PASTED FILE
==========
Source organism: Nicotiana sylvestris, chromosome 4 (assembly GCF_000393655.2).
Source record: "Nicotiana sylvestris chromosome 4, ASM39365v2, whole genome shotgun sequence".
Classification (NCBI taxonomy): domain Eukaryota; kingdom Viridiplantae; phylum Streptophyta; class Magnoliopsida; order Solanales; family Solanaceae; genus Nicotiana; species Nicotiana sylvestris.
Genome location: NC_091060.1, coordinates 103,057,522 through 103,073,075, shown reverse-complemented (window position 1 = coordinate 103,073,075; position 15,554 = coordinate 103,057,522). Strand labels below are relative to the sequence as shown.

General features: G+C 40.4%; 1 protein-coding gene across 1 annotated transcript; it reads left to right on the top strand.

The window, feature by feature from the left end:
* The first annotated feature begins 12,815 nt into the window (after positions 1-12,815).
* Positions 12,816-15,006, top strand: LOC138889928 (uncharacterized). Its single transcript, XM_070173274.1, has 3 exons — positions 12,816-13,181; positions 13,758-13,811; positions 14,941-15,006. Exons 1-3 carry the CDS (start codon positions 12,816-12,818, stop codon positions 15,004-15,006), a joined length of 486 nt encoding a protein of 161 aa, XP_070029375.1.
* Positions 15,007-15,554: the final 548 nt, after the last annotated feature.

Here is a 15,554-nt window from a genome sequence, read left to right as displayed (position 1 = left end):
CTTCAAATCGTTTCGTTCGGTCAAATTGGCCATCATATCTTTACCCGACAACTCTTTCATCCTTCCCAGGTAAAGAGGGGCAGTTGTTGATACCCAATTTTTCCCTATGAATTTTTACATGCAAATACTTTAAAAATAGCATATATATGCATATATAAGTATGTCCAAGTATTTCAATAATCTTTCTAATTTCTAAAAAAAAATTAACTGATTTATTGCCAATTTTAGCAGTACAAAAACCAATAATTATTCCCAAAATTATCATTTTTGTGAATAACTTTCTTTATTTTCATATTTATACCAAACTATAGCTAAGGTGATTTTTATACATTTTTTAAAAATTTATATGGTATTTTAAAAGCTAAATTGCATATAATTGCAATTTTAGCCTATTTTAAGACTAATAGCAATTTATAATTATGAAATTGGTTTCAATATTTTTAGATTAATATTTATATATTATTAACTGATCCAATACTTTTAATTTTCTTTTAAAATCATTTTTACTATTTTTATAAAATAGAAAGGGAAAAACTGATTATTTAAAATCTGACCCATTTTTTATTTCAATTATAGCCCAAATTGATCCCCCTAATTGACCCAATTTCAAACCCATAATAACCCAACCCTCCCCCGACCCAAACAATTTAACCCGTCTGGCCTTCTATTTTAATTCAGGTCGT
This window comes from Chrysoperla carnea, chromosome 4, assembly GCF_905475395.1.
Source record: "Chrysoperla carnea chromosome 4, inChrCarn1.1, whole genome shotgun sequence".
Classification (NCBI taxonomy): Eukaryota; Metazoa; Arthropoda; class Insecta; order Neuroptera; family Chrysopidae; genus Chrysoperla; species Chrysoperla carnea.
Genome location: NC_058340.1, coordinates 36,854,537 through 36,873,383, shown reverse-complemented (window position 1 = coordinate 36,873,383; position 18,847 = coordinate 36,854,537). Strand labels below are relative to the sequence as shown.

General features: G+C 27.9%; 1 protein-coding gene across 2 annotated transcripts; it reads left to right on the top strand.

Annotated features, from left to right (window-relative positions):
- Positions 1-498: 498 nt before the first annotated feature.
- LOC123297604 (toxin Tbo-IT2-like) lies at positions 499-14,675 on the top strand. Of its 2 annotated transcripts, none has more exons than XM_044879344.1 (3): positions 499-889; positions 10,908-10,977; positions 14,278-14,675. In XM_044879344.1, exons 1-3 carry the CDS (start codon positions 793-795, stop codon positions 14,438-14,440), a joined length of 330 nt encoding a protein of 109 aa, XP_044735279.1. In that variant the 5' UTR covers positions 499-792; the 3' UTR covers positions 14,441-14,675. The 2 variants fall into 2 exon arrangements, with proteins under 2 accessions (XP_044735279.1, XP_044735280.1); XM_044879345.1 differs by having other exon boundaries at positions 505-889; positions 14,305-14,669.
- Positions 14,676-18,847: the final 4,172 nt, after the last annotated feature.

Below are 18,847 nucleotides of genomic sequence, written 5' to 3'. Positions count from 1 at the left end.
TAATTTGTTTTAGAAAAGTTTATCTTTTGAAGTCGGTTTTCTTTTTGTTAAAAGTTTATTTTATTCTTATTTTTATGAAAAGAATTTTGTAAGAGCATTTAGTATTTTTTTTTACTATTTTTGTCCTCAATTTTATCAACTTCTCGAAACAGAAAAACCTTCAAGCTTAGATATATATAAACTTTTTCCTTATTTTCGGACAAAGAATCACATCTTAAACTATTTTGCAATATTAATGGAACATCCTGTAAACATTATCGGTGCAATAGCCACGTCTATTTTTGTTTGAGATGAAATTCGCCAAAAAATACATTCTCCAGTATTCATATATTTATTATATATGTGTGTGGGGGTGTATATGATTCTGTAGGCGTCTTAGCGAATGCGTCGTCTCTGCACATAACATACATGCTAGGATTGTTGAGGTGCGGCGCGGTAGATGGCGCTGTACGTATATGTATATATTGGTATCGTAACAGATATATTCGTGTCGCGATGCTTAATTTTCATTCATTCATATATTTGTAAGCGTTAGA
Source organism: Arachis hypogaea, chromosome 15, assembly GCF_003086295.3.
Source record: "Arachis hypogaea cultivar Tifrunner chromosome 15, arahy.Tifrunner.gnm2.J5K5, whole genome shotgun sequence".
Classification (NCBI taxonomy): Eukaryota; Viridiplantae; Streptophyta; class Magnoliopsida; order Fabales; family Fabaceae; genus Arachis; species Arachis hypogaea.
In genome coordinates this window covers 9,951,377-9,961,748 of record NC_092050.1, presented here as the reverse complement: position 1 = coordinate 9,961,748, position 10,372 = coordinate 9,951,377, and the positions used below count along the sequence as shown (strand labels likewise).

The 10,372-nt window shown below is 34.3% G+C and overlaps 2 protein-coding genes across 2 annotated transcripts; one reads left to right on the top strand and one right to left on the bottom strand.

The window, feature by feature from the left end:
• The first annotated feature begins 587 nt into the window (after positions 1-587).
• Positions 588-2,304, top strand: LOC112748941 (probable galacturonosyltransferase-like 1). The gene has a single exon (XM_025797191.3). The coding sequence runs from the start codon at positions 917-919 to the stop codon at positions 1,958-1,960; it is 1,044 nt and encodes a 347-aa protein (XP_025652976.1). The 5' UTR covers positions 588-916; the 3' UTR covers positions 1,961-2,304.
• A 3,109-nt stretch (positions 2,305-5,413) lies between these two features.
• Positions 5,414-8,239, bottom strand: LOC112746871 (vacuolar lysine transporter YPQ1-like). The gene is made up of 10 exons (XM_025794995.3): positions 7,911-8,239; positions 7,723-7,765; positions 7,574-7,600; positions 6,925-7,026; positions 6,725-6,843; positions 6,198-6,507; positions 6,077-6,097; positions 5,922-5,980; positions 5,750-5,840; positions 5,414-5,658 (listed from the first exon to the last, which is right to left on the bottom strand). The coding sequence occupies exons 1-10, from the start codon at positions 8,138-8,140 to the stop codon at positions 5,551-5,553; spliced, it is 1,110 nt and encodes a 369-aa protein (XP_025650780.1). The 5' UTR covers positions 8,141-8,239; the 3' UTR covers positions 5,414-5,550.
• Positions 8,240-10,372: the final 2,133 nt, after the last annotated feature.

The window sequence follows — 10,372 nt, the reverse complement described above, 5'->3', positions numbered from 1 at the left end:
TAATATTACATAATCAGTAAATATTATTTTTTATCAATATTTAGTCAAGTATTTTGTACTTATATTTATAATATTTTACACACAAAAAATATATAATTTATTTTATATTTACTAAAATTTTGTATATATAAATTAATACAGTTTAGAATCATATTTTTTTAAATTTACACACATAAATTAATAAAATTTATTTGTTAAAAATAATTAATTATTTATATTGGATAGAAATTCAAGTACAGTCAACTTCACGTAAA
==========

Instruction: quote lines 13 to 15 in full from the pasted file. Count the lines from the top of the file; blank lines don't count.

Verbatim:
Source record: "Chrysoperla carnea chromosome 4, inChrCarn1.1, whole genome shotgun sequence".
Classification (NCBI taxonomy): Eukaryota; Metazoa; Arthropoda; class Insecta; order Neuroptera; family Chrysopidae; genus Chrysoperla; species Chrysoperla carnea.
Genome location: NC_058340.1, coordinates 36,854,537 through 36,873,383, shown reverse-complemented (window position 1 = coordinate 36,873,383; position 18,847 = coordinate 36,854,537). Strand labels below are relative to the sequence as shown.